[Originally posted at Dale&Co., 03/03/12]
This week’s instalment of the Leveson Inquiry has raised some pressing questions about inappropriate relations between members of the police and corporate interests. We were presented with argument that highly questionable, if not corrupt, practices were commonplace among public officials.
It’s therefore unfortunate timing that the Guardian reports today on plans by West Midlands and Surrey Police to place £1.5bn worth of business out to tender to the private sector. Or perhaps it is good timing. Because this could prove to be a development of profound significance. It demands close scrutiny.
We are not talking here about contracting out servicing police cars, the provision of IT systems, or who cleans the loos. The proposal potentially includes handing over to private companies the detention of suspects and the investigation of crime.
Inevitably this conjures up a vision of Omni Consumer Products in the dystopian world imagined in the film Robocop. But it is important not to let the possibility of a sensationalised response to the story distract from the fundamental issues it raises.
The proposal takes privatization into a different realm. Whether facilities management is provided by directly employed public servants or private contractors is largely a matter of efficiency. It doesn’t usually throw into question the very purpose or probity of the service itself.
There are questions being asked about the damage caused by police corruption now. The credibility and impartiality of the police will be permanently in question if private interests are inserted into the heart of policing practice in this way.
For every pound “saved” in providing services more cheaply how many will be spent in court challenging convictions as unsound because the people responsible for the investigation were being paid to get the job done as quickly as possible, using minimal resources, and to deliver a “successful” outcome so that profits are maximised?
But much more is at stake here. Confidence in the impartiality and probity of the police is a fundamental building block of a civilised developed society. Confidence has already taken a knock. But if these proposals proceed then it will be flat on its back, out cold.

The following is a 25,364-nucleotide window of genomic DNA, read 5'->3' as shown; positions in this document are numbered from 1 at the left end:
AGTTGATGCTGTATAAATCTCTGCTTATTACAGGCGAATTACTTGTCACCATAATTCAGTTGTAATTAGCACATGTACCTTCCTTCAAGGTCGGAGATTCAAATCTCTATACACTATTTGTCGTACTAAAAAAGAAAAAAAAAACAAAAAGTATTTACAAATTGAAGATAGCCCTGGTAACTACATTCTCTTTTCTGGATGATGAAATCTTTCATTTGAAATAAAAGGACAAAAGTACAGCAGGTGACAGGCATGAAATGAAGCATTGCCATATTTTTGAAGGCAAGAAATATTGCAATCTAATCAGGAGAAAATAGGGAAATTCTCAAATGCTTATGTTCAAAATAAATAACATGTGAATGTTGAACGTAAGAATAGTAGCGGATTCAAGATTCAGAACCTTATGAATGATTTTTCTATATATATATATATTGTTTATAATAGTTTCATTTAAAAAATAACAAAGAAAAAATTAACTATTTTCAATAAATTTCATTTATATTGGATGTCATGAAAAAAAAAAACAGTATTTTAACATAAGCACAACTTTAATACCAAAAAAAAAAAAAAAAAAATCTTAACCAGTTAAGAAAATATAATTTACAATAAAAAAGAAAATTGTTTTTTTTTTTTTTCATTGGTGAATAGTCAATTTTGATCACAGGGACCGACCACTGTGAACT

Justice needs to be done. But it also needs to be seen to be done. That is essential to its function in sustaining social order. It is madness for the Government to contemplate allowing moves which will inevitably raise questions about inappropriate influences upon the administration of justice.
The UK currently sits at number 16 in Transparency International’s 2011 Corruption Perception Index, alongside Barbados and Austria. It sits lower in the ranking that most other major economies, including Hong Kong and Singapore. The UK’s “growing corruption problem” is being recognised internationally. The only small consolation is that the UK ranks ahead of the United States (24) and France (25). It is unlikely that seeking to privatize significant policing functions is going to shore up the country’s reputation.
Even libertarians committed to the minimalist nightwatchman state will typically recognise that there are sound reasons for keeping the defence and justice systems as the responsibility of the state. Not just in terms of oversight but also in terms of delivery. Yet this Government seems set to take us into uncharted territory, beyond the wildest dreams of the most fervent market fundamentalist.
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